Mexican president taps loyalist as new security chief

El presidente mexicano Andr茅s Manuel L贸pez Obrador da su conferencia de prensa matutina diaria en el palacio presidencial en la Ciudad de M茅xico, el viernes 16 de octubre de 2020. (AP Foto/Marco Ugarte)

Mexican President Andr茅s Manuel L贸pez Obrador proposed a former journalist and long-time Mexico City government bureaucrat to be the country’s new security chief Friday at a time when the country is on track to set a new annual homicide record.

It was not immediately clear if Rosa Icela Rodr铆guez would accept the post. L贸pez Obrador said he had not asked her in advance and she was currently in quarantine, recovering from COVID-19.

Rodr铆guez would replace Alfonso Durazo, who officially resigned Friday to run for governor of the northern state of Sonora. She would be the first woman to take over coordination of the security cabinet.

The tapping of Rodr铆guez was unexpected. Hers was not one of the names circulating in recent weeks as leading contenders for the post.

In late July, L贸pez Obrador had named Rodr铆guez, then secretary of the Mexico City government, to be in charge of the country’s ports and merchant marine. It was unclear at the time how long that would last because the president was pushing constitutional reforms that would allow the navy to take over the ports.

“I needed her to impose order on the ports … to end the corruption in the ports, the contraband, the introduction of drugs, all of that,” L贸pez Obrador said Friday. He said she helped develop a diagnosis of the situation in the ports that was used in preparing the reforms approved by the senate this week giving responsibility to the navy.

Rodr铆guez comes from the central Mexico state of San Luis Potosi. She studied as a journalist and worked for La Jornada, a national newspaper before embarking on a two-decade career in government.

When L贸pez Obrador was Mexico City mayor from 2000 to 2005, Rodr铆guez held posts in public security and was social development secretary.

In 2006, Mexico City’s then mayor, Marcelo Ebrard, named Rodr铆guez as coordinator of the capital’s security cabinet. Ebrard is now L贸pez Obrador’s foreign affairs minister and one of his closest collaborators.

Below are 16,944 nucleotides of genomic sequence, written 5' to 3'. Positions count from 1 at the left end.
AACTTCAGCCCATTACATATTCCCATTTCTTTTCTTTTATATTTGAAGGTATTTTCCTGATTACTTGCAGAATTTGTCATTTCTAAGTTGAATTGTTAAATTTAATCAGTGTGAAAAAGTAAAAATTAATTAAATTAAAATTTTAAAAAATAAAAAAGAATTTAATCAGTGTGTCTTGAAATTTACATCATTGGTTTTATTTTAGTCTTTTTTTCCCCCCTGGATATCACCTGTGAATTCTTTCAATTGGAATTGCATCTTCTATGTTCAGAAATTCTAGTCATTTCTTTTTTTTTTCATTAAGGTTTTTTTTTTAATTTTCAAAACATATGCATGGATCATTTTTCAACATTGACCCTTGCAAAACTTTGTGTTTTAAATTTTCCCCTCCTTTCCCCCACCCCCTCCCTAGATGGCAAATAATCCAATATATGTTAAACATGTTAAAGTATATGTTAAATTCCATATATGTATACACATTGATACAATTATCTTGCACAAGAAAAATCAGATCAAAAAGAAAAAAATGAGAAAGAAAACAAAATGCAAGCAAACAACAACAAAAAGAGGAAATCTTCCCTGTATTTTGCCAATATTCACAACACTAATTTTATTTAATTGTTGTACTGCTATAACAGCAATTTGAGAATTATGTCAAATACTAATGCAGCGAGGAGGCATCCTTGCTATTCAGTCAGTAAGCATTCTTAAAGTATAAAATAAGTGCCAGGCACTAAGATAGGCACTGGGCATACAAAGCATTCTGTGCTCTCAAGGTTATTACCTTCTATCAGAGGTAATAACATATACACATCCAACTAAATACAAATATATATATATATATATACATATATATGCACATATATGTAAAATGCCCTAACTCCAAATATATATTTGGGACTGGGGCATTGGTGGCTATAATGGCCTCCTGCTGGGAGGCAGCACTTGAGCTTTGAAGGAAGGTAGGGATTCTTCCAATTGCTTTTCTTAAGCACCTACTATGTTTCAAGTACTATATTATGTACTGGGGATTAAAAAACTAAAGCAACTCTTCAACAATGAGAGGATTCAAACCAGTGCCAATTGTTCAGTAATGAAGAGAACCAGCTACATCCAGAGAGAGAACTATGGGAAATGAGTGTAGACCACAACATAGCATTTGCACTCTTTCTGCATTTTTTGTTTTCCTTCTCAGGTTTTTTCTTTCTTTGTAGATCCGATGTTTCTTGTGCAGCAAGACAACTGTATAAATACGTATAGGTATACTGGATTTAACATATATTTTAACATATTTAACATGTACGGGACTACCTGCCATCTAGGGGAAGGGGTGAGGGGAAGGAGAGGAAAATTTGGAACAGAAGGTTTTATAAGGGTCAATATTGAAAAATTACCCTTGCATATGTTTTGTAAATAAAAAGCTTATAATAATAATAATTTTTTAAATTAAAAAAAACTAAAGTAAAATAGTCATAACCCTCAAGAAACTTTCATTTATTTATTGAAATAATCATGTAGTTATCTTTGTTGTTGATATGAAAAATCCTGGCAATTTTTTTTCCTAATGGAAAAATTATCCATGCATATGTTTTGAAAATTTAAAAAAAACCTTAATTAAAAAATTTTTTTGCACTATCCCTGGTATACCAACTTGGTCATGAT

Rodr铆guez continued to hold posts in the capital’s government until L贸pez Obrador brought her into the federal government this summer.

L贸pez Obrador has been saying for weeks that the most important thing in choosing Durazo’s replacement would be selecting someone who is honest and completely trustworthy.

He called Rodr铆guez “a woman who came up from below.”

Ana Vanessa C谩rdenas Zanatta, a political science professor at Monterrey Technological and Anahuac universities in Mexico City, applauded the decision to name a woman to the post. “I wish it was one with more experience and capability than loyalty.”

It appeared L贸pez Obrador was prioritizing personal loyalty over finding someone who could reliably do the job, said C谩rdenas, who specializes in security issues. “We continue down the path of improvisation,” she said.

If Rodr铆guez does accept the job, she will be entering a challenging situation. L贸pez Obrador has given more responsibility than any other president in modern times to the military and not just in the security realm.

While the military has historically been one of Mexico’s most trusted institutions, that confidence was shaken earlier this month when U.S. officials arrested its former defense minister in Los Angeles on drug trafficking charges.

The president bet on the creation of the National Guard last year to stem rising levels of violence across the country. It’s an ostensibly civilian security force, but most of its rank-and-file and command structure come from the armed forces.

Mexico’s murders are not climbing as rapidly as they were, but still remain at historically high levels. Mexico saw 36,476 homicides in 2019, only a tiny decline from the 36,685 registered in 2018. This year is slightly outpacing last.